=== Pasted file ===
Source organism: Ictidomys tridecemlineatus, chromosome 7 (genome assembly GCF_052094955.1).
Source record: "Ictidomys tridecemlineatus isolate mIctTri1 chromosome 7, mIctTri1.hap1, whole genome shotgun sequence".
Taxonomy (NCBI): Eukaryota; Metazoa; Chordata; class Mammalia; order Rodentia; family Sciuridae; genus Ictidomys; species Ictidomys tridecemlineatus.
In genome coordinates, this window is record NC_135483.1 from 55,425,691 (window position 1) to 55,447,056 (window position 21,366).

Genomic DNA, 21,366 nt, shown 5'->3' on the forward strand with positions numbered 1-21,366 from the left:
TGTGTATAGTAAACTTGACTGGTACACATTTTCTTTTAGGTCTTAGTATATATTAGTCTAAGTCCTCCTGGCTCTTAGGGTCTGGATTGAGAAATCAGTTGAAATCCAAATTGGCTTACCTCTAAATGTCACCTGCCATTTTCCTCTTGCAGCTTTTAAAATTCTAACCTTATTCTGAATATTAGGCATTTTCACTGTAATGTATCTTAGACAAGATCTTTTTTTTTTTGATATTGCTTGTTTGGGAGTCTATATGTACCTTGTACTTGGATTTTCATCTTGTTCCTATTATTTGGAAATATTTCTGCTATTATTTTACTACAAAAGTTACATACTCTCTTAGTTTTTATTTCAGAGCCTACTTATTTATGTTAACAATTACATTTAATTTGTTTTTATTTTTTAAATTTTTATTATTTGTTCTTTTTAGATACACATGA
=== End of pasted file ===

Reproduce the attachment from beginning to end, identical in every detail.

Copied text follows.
Source organism: Ictidomys tridecemlineatus, chromosome 7 (genome assembly GCF_052094955.1).
Source record: "Ictidomys tridecemlineatus isolate mIctTri1 chromosome 7, mIctTri1.hap1, whole genome shotgun sequence".
Taxonomy (NCBI): Eukaryota; Metazoa; Chordata; class Mammalia; order Rodentia; family Sciuridae; genus Ictidomys; species Ictidomys tridecemlineatus.
In genome coordinates, this window is record NC_135483.1 from 55,425,691 (window position 1) to 55,447,056 (window position 21,366).

Genomic DNA, 21,366 nt, shown 5'->3' on the forward strand with positions numbered 1-21,366 from the left:
TGTGTATAGTAAACTTGACTGGTACACATTTTCTTTTAGGTCTTAGTATATATTAGTCTAAGTCCTCCTGGCTCTTAGGGTCTGGATTGAGAAATCAGTTGAAATCCAAATTGGCTTACCTCTAAATGTCACCTGCCATTTTCCTCTTGCAGCTTTTAAAATTCTAACCTTATTCTGAATATTAGGCATTTTCACTGTAATGTATCTTAGACAAGATCTTTTTTTTTTTGATATTGCTTGTTTGGGAGTCTATATGTACCTTGTACTTGGATTTTCATCTTGTTCCTATTATTTGGAAATATTTCTGCTATTATTTTACTACAAAAGTTACATACTCTCTTAGTTTTTATTTCAGAGCCTACTTATTTATGTTAACAATTACATTTAATTTGTTTTTATTTTTTAAATTTTTATTATTTGTTCTTTTTAGATACACATGA